Different players bring different talents to the game. There's a young man we play with, we'll call him Bartholomew (just in case he happens to stumble upon this blog post) who possesses exceptional ball handling ability and plays the point beautifully. Surprisingly, however, his outside shooting leaves much to be desired. So much so that when he launches a three his teammates cringe; hoping the ball finds nothing but air. Now why would his own teammates want Bart to miss his shot, in embarrassing fashion no less? Because they know that if he drains it, their odds of winning will decrease exponentially.
You see Bart believes that a shot that goes in has to be a good shot. Therefore, when he makes one he believes that he possesses the fundamental makings of a good shooter -- and good shooters shoot. So he shoots and he shoots and he shoots and, in reality not having mastered good shooting fundamentals, he misses and he misses and he misses and, alas, his team loses.
We can sum up basketball shooting as follows. There are:
1. Good shots that go in.
2. Good shots that miss.
3. Bad shots that miss.
4. Bad shots that go in.
#1's are great. #2's are fine, unavoidable, and possess a liveable probability rate. #3's, while costly, are the most predictable and, therefore -- being costly -- should be readily avoided. #4's -- as explained above -- are an utter curse!
Here's my point:
We can sum up investing as follows. There are:
1. Good investments that make money.
2. Good investments that lose money.
3. Bad investments that lose money.
4. Bad investments that make money.
#1's are great. #2's are fine, unavoidable, and possess a liveable probability rate. #3's, while costly, are the most predictable and, therefore -- being costly -- should be readily avoided. #4's: I can't think of a worse case scenario than a new investor hitting a #4 right out of the gate. The perverse feedback from that experience could absolutely send him or her to the poorhouse -- as he or she might think that he or she's discovered a high probability investing method and chalk up the subsequent string of losses to rotten luck. I.e., believing what are in reality #3's to be #2's. The emotional imprint from that early "success" may indeed last longer than his or her capital.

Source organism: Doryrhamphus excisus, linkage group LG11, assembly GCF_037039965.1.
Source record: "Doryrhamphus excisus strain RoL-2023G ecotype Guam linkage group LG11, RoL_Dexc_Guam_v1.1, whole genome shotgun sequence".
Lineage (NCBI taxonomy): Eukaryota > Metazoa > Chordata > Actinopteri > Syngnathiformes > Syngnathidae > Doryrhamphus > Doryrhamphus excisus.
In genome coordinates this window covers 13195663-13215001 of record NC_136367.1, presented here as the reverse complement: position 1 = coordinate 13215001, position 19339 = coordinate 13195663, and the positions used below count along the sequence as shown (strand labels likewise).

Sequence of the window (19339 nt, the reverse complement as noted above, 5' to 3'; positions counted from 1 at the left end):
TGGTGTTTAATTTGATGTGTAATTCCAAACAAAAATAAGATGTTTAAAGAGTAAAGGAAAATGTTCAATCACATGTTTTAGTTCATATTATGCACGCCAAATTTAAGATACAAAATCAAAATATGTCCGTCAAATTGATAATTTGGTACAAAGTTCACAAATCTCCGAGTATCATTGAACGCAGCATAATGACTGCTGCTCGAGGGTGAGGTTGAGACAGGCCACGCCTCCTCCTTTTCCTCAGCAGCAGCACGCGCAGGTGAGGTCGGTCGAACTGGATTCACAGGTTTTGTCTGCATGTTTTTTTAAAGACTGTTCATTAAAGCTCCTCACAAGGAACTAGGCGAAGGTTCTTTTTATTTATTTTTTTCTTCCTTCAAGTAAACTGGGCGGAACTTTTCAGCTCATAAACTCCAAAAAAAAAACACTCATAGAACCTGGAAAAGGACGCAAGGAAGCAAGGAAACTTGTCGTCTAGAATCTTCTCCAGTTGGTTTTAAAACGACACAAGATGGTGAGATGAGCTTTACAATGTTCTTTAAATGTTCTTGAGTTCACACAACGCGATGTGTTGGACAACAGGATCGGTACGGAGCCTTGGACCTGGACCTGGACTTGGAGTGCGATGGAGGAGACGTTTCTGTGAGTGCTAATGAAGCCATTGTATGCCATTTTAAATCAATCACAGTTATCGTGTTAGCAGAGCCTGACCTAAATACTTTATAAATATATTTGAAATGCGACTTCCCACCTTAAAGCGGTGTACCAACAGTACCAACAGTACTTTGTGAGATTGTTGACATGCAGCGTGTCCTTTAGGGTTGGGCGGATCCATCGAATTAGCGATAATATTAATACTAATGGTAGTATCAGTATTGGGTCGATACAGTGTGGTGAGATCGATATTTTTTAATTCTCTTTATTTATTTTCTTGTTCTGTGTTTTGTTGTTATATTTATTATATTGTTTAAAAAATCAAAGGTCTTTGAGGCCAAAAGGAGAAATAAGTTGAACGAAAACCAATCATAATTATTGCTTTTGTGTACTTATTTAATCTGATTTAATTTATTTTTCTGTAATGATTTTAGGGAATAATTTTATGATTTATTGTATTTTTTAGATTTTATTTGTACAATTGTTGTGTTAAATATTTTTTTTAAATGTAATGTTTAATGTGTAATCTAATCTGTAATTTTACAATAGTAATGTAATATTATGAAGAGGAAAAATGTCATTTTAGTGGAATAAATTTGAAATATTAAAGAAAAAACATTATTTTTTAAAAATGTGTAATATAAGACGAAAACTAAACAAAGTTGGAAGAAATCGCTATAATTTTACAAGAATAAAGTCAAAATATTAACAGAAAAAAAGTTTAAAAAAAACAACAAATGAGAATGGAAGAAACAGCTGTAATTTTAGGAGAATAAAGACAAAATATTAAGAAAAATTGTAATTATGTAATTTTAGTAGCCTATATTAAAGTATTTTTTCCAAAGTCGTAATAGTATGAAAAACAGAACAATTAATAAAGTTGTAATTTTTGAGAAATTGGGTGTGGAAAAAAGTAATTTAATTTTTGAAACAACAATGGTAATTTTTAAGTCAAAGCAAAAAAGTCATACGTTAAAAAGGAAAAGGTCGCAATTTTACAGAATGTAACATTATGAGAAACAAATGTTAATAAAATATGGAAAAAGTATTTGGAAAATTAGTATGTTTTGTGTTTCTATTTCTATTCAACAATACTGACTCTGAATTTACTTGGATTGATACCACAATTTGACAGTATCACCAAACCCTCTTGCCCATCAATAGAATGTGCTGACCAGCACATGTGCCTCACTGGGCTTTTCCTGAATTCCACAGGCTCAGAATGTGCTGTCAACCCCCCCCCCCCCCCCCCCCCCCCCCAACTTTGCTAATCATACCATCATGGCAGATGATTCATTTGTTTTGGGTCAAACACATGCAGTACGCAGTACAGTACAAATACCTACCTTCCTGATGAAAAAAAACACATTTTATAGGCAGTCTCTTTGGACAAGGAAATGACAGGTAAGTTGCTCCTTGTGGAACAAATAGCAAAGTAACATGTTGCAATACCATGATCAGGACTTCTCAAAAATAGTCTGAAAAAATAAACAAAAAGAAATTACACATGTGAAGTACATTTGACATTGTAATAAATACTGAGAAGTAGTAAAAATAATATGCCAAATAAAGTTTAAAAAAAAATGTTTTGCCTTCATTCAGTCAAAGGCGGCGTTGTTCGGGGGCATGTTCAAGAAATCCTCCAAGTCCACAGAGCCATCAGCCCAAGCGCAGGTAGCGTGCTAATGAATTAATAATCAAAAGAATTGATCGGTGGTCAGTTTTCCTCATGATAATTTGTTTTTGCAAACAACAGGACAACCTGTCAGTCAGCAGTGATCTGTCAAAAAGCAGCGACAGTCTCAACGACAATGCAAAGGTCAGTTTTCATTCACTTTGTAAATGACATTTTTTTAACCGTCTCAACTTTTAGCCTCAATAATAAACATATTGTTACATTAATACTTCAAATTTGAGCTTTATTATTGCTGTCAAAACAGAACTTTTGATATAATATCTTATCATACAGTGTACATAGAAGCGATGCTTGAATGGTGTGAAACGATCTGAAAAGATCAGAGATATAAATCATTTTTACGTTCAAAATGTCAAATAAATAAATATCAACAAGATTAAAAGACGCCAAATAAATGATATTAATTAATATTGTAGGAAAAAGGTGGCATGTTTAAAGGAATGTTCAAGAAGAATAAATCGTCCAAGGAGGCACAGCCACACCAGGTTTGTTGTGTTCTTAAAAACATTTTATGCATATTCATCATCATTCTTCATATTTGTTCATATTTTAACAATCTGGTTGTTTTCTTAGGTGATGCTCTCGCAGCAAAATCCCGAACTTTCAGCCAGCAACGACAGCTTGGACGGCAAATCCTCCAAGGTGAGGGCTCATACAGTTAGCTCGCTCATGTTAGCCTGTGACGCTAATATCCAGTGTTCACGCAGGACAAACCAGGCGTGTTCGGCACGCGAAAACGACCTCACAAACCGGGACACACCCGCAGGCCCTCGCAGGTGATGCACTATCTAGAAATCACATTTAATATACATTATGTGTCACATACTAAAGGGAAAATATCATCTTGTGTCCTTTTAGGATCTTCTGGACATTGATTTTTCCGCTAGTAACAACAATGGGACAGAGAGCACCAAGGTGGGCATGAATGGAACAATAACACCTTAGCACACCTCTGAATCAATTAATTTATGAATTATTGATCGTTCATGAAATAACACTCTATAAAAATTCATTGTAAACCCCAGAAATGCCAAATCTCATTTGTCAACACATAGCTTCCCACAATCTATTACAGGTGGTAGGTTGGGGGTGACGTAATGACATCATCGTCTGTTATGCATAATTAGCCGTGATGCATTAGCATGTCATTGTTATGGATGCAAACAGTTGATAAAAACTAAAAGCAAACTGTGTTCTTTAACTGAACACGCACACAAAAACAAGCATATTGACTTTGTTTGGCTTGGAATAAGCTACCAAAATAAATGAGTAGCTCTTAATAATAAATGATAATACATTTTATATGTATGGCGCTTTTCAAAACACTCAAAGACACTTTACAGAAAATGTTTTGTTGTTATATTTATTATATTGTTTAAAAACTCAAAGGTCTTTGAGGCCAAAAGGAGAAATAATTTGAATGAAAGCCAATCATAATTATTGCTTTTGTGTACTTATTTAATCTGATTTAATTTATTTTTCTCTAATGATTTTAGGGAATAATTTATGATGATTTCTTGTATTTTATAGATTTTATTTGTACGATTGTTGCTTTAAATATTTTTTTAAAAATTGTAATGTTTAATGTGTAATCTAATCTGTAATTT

In the early 1980s legendary traders Richard Dennis and William Eckhart -- having hotly debated the nature vs. nurture question for years -- made a wager. Dennis believed that great traders can become great traders through proper nurturing. Eckhart, on the other hand, believed that great traders possess the nature to be great traders. To Eckhart "either you're born with trading skills or you're not."
Not to spoil it for you if you're inclined to read the story for yourself, but based on the ultimate experience of the guinea pigs whom Dennis and Eckhart assembled and trained to settle their wager -- consisting of college grads with degrees in everything from accounting to piano music theory, as well as non-grads with vocational backgrounds such as security guard, tractor salesman, bartender, phone clerk and board game designer -- indeed, good trading can be taught.
One principal that both gentlemen agreed on, and pounded into their pupils, was:
"...when “good” trades, not necessarily profitable trades, are consistently made over the long run, the chances of profitable results increase dramatically."Below, in what will likely be this week's only video, I essentially bring you into our office and share a little of what we do to ensure that we keep our #3's and #4's to a bare minimum. Of course we'd love to reduce our #2's as well, but, as in basketball, if we're to (for lack of a better term) be in the game, some really good looking, fundamentally and technically sound shots are simply not going to go in.
Have a great week!
P.s. Bart is truly a fine young man whom I enjoy playing bball with. And, you know, it's entirely possible, if not probable, that he would express the precise same sentiment toward my outside shooting ability.
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